FTSE 100 off multi-month peak on China stimulus policy concerns
(Reuters) – Britain’s main equities index moved away from a near seven-month high as oil majors weakened amid signs that global markets remain adequately supplied, while miners were hit by concerns China will reduce its economic stimulus.
The FTSE-100 index was down 0.6 percent at 0810 GMT, underperforming its European counterparts, and the midcaps were down 0.1 percent.
Oil majors Shell and BP dropped from multi-month highs as crude prices retreated after having jumped to their 2019 highs this week as the United States pushed to tighten sanctions against Iran.
Both bellwether stocks were on course for their biggest one-day drop in over a month.
Mining shares fell 1.4 percent as the price of industrial metals dropped in Shanghai. Concern is growing that China, the world’s biggest metals consumer, will ease up on its economic stimulus efforts, reducing demand.
Losses on the FTSE 100 were led by Anglo American, which fell nearly 3 percent after JP Morgan cut its rating on the stock.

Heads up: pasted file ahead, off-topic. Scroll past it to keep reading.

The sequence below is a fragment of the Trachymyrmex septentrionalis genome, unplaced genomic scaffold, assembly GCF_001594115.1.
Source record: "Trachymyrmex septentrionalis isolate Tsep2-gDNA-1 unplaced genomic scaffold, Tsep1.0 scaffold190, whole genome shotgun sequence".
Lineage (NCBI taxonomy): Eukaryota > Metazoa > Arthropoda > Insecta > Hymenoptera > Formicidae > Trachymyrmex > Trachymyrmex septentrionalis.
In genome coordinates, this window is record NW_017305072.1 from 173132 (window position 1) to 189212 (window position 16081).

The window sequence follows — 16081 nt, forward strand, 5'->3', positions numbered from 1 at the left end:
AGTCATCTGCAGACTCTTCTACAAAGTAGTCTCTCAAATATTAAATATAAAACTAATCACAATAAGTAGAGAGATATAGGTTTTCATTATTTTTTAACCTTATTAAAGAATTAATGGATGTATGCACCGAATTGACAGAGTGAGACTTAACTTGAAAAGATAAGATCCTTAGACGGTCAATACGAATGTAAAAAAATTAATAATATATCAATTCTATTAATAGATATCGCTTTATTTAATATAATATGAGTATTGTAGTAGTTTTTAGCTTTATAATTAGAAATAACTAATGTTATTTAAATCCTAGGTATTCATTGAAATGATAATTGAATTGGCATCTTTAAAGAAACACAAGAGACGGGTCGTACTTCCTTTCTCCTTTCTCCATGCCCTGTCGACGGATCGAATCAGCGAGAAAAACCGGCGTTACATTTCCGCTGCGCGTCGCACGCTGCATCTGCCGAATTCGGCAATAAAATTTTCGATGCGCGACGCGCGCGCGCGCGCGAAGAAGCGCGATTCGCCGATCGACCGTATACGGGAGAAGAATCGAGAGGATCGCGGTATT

Sainsbury’s gave up 1.4 percent. Britain’s competition regulator is expected to publish its final report on the supermarket group’s planned takeover of Walmart-owned rival Asda on Thursday.
All but two sectors were trading in the red on the index, placing it on course for its worst day in a month.
A bright spot, though, was Associated British Foods, which added 2 percent after its first-half results showed profit at its Primark chain jumped thanks to an expansion drive.
“Despite having no online presence, Primark has shown that there is money to be made in the retail sector if your know your market and maintain control of your costs and inventory,” said CMC Markets analyst Michael Hewson.
Online fashion retailer Boohoo advanced 3 percent as its strong profit numbers bucked the trend in a tough market for clothing retailers.
Precious metals miner Centamin leapt 8 percent, helping contain losses on the midcap bourse, as its first-quarter production beat the company’s forecast.
Saga rose 5 percent after JP Morgan said the motor insurer had reset expectations with recent results and upgraded its rating on the stock. The brokerage also raised its rating on insurer Hastings, which gained 2.4 percent.
But their larger rival, Direct Line, lost 1 percent on the FTSE 100 after JP Morgan lowered its rating to “neutral” from “overweight”.
(Reporting by Muvija M and Shashwat Awasthi in Bengaluru; Editing by Larry King and Mark Potter)